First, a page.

Now we’re moving on in our venture hub arm so we’re trying to co-create and grow these companies, just trying to be cognizant and mindful of these angles when we build them. It could be anything – a health app, for example. How does a health app create access for these rural women who may use it, what are their user preferences, how can we engage them around hypertension referrals for example, because women in a family structure make those types of decisions.

Measurement and metrics are clearly a core part of your work. We’ve heard several investors interested in this space (outside of Asia) say that one of the key challenges is there isn’t enough data and people just aren’t tracking the metrics enough. Would you agree and what could we do about this?

I would agree and disagree. I would agree insofar as the analogy drawn here is what I mentioned earlier about women-led businesses. Metrics to me is basically syntax – it’s just a symbol you ascribe to measure something, which is a start. When you begin to have this structured way of saying ‘Ok, we need to have a way of counting hygienic toilets’ – that’s great. But what’s missing there is what we need more of versus metrics: analysis. Without the analysis we can’t speak of anything meaningful about gender lens investing. In the investment world it’s all about value proposition, it’s all about return, it’s all about social return – without that kind of analysis it’s not going to happen. I’m more concerned about that versus metrics. Through hindsight because of our experience but also looking at the hygienic toilets and microcredit data, we’re able to get down enough to look at the analysis where women had a major role in these kind of decisions. What this means for the future is how do we think about this type of finance, how do we think about these type of products for rural households or growing third tier cities.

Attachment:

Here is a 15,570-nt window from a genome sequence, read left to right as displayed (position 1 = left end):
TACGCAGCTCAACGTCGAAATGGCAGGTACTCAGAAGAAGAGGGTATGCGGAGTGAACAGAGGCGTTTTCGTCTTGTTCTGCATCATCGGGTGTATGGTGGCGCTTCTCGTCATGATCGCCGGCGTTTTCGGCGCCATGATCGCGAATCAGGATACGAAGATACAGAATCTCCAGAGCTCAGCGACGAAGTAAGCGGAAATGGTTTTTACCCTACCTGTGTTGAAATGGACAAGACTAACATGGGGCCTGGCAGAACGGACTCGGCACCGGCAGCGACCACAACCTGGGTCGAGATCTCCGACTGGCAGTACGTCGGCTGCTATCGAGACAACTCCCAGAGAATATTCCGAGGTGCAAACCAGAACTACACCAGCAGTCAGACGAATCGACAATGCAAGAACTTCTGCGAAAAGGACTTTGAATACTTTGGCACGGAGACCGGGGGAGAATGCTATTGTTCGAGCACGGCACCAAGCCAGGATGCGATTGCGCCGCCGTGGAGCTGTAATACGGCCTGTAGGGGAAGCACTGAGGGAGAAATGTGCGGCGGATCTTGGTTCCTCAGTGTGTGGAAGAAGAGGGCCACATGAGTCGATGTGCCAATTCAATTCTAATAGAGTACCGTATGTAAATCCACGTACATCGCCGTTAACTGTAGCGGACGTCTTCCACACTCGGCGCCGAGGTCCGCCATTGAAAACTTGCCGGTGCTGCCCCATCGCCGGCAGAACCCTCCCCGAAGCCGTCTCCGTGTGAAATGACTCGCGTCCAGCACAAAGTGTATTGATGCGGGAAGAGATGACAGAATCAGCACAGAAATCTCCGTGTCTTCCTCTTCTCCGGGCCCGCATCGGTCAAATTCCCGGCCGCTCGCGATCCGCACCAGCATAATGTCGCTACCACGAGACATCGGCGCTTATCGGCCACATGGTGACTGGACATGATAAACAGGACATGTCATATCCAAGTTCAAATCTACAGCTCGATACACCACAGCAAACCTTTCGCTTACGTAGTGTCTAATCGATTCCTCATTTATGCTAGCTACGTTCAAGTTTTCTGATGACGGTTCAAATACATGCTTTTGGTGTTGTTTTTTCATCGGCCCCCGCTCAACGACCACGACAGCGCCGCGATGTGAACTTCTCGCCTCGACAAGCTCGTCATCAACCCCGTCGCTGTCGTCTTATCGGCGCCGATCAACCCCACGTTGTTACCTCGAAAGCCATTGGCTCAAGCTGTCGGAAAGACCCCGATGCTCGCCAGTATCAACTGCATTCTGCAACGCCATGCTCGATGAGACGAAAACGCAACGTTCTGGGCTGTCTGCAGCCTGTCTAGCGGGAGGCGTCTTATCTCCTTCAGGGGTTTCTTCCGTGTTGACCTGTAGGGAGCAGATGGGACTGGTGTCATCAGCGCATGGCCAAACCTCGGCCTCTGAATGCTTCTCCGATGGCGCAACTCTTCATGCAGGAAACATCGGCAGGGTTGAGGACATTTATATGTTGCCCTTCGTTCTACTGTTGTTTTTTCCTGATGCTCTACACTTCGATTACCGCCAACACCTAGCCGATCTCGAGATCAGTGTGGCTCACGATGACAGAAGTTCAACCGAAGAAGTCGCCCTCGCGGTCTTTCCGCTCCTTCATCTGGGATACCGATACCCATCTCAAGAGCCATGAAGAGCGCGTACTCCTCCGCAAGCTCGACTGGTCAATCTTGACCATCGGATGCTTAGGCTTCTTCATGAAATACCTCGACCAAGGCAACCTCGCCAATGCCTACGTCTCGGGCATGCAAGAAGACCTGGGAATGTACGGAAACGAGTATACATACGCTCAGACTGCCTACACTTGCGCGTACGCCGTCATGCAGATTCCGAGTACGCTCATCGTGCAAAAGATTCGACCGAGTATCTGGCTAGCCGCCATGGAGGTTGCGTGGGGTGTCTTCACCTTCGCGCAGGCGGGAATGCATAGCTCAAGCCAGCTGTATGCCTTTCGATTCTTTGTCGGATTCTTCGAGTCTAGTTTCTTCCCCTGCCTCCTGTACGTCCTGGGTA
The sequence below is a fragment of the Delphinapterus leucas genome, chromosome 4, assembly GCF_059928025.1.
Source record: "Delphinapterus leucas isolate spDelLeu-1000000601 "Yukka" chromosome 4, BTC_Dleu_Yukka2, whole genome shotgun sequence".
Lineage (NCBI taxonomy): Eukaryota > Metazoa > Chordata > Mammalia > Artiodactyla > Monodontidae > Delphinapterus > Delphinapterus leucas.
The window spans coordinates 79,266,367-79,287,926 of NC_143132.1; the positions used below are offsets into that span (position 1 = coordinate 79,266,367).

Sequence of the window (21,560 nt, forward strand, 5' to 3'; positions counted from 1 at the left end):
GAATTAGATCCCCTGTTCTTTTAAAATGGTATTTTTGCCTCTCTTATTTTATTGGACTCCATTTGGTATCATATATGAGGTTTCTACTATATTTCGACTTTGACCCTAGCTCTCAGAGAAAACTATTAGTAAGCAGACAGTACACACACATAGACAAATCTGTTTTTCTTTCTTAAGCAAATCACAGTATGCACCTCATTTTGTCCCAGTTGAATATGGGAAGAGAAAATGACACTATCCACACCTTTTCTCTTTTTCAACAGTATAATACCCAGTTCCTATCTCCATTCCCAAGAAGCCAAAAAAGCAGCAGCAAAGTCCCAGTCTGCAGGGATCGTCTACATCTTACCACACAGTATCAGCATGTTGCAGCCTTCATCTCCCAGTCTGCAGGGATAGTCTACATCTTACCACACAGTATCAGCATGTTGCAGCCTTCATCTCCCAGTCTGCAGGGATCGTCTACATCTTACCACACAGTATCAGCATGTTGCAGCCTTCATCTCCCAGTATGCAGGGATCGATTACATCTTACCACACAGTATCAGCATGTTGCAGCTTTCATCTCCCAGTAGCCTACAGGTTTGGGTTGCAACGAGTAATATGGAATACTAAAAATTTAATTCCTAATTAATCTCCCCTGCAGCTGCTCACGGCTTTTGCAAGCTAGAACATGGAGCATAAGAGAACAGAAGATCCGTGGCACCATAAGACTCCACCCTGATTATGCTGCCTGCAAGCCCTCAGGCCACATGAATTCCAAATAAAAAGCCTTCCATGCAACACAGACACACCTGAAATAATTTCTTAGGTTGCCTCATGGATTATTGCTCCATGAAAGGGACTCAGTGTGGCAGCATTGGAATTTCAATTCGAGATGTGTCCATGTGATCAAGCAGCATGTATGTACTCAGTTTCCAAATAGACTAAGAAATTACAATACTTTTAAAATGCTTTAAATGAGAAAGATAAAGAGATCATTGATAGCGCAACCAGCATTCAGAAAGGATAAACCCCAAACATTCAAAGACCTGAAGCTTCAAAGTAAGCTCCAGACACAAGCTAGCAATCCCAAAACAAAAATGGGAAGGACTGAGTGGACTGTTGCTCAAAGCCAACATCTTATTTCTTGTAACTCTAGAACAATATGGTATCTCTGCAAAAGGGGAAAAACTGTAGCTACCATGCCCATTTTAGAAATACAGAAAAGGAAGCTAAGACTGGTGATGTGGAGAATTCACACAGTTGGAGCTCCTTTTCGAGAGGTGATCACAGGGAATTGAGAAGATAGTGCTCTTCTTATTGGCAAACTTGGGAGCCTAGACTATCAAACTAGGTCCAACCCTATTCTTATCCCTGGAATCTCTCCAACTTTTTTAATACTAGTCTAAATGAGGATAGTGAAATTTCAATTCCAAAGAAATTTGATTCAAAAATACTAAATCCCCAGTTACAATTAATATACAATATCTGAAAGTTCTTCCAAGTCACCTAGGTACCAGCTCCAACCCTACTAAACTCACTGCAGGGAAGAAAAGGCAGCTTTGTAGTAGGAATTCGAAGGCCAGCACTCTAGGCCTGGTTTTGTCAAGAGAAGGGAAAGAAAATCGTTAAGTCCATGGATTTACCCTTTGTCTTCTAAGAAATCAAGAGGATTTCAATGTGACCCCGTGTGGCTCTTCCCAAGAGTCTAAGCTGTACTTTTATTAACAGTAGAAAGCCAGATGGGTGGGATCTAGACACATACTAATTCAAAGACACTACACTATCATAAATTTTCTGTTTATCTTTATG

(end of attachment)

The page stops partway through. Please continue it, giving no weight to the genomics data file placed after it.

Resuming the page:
We could use more metrics but it’s still 1.0 – the larger conversation we need to have is really about analysis. Understanding how we use the data to really tell us something with credence about gender lens investing.

Lotus Hub recently hosted an event asking for gender equality solutions to be part of your next incubator. How is that going?

It’s doing OK. In Vietnam when you talk about gender lens it’s still very abstract. I anticipate probably ten applicants [to the incubator], but that’s OK; what’s nice about it is the way we went about marketing. We went through every single incubator, hub, NGO you could think of in this market, so everyone looked at it and took time to think about it. Once we start to get these ten or so people into our incubator space we can start to put it through its paces. It’s a learning moment to think about how these entrepreneurs/companies can test their ideas against how we think gender lens investing could be applied.

Are there any challenges around investing in this space that are particular to Southeast Asia or Vietnam? To back up, outside of gender lens investing (not that they’re mutually exclusive) the difficulty in Vietnam is pipeline for a number of reasons. This is why Lotus in recent years pivoted towards venture building, which is why we have an incubator. You can’t be an investor at board level and just provide governance, that’s perhaps in a more mature market. We need to work below the board, work with companies at the operation level and consider the impact play and then after that think about the exit. That’s the biggest thing in Southeast Asia right now, we need to have some kind of precipitating moment where investors will think ‘hey this is growing’ because there are real exits happening.

Another challenge might be making men feel equally included in the gender lens space – we’ve noticed it in conversations here. Is this something you observe too and what could we do about that more generally? I always thought it was inclusive from the get-go. At the same time, I think in awareness raising there could be a module that was debunking myths about gender, and intentionally including like minded men who see that as a valuable social impact and are well aligned with women effect. And just having numbers who can participate. I was reading the New York Times article about mansplaining – when a man is in a room and taking control of the conversation. The most basic thing you take away [from that] is that when more women are present and more women are in the conversation you can have different narratives on this type of topic. The same logic is true for gender lens investing – if men were more involved in the conversations, that allows it to grow as well.